Of course, we need to build strong bones not only during the earliest stages of life, but also after accidents cause our bones to break. The healing process is kick-started when immune cells are drawn to the site of a bone fracture. The resulting inflammation causes the thin layer of stem cells, blood vessels, and nerves surrounding bones, known as the ‘periosteum,’ to grow rapidly. However, Dr. Young’s new study showed that in adult mice without biglycan, fewer of those immune cells showed up at the site of a fracture, so the periosteum did not grow as much as it normally does. The fractures in those mice also generated noticeably less cartilage while healing than in mice with biglycan, instead quickly and prematurely producing bone. Just like in the experiments with mouse embryos, this resulted in weaker bones with abnormal structures and less supportive elements in their extracellular matrix.
“The cells without biglycan are somehow skipping that cartilage step and making bone too early, and when we look at its character, it’s not normal,” Dr. Young says. “It’s like when you go to the grocery store and buy a kit to make a cake rather than making it from scratch yourself. You can make the cake faster, but it’s often not as good.”
What’s more, when Dr. Young’s team grew bone-producing stem cells from the periosteum on a three-dimensional scaffold, the scientists observed that stem cells without the gene for biglycan did not develop into cartilage-producing chondrocyte cells as often as genetically normal stem cells, leading to lower amounts of cartilage in the resulting three-dimensional structures. When those structures were subsequently implanted under the skin of healthy, genetically normal mice, the structures without biglycan ended up with more bone and less cartilage than the ones with biglycan, mirroring what the scientists observed during bone healing in biglycan-deficient mice.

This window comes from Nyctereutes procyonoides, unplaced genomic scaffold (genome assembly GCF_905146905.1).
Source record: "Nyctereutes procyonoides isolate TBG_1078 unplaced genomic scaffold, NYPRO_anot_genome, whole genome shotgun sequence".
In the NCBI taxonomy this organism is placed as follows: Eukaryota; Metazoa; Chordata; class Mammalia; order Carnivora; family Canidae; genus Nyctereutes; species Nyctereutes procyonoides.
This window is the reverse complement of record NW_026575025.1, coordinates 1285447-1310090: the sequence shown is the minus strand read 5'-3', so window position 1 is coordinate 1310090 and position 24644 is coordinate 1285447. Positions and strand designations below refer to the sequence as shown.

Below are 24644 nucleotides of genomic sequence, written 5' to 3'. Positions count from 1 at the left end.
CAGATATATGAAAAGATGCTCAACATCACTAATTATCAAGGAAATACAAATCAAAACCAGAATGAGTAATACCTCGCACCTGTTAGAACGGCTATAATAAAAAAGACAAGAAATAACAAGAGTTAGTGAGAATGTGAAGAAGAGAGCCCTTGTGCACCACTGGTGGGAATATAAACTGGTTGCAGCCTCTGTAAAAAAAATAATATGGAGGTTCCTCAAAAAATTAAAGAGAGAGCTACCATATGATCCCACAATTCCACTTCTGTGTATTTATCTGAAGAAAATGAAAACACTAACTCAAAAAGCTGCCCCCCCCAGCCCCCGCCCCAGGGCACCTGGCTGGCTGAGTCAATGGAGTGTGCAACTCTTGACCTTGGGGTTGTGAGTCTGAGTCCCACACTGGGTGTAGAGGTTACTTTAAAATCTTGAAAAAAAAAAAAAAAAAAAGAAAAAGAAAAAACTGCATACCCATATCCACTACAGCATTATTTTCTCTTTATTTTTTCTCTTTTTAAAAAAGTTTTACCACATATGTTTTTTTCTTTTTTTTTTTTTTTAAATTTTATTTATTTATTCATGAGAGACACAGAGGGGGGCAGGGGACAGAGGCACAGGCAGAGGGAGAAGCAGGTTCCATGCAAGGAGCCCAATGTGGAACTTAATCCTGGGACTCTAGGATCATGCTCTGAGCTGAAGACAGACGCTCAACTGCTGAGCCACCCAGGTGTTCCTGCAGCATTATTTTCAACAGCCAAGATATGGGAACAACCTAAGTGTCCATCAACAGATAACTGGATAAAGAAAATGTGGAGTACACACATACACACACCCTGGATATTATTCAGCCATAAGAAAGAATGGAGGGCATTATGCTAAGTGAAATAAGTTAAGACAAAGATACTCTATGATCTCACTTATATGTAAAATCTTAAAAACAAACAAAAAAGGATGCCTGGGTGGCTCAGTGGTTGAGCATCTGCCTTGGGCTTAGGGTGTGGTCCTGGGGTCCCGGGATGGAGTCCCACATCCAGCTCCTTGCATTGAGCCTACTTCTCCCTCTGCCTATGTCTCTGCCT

Ultimately, the results of the study could help not only people with brittle bones caused by certain genetic mutations, but also people with more common bone ailments. For example, when people lose teeth because they have lost bone mass in their jaws, dentists sometimes graft bone from elsewhere in the body onto the jaw to strengthen it and may use a substance naturally produced in the body, called bone morphogenic protein (BMP), to accelerate the growth of the new bone in the jaw. Dr. Young speculates that adding biglycan to BMP might help the healing process even more after such procedures and make the resulting bone more resilient.
Of course, more research in cell and animal models will be needed before biglycan-based treatments can be tested in people. However, none of those studies will be led by Dr. Young, who retired at the end of May. After more than three decades spent studying bone development at NIH and “putting biglycan on the map,” she says, she is looking forward to seeing how other scientists build on her work.
“You put your research out there and anyone can read it, and people jump on and take it where they want to take it,” she says. “I’m happy to confer with them — as long as I’m not at the beach.”
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 Shainer R, Kram V, Kilts TM, Doyle AD, Shainer I, Martin D, Simon CG Jr, Zeng-Brouwers J, Schaefer L, Young MF, Genomics and Computational Biology Core. Biglycan regulates bone development and regeneration. Front Physiol. 2023 Feb 16;14:1119368. doi: 10.3389/fphys.2023.1119368.
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This page was last updated on Monday, August 21, 2023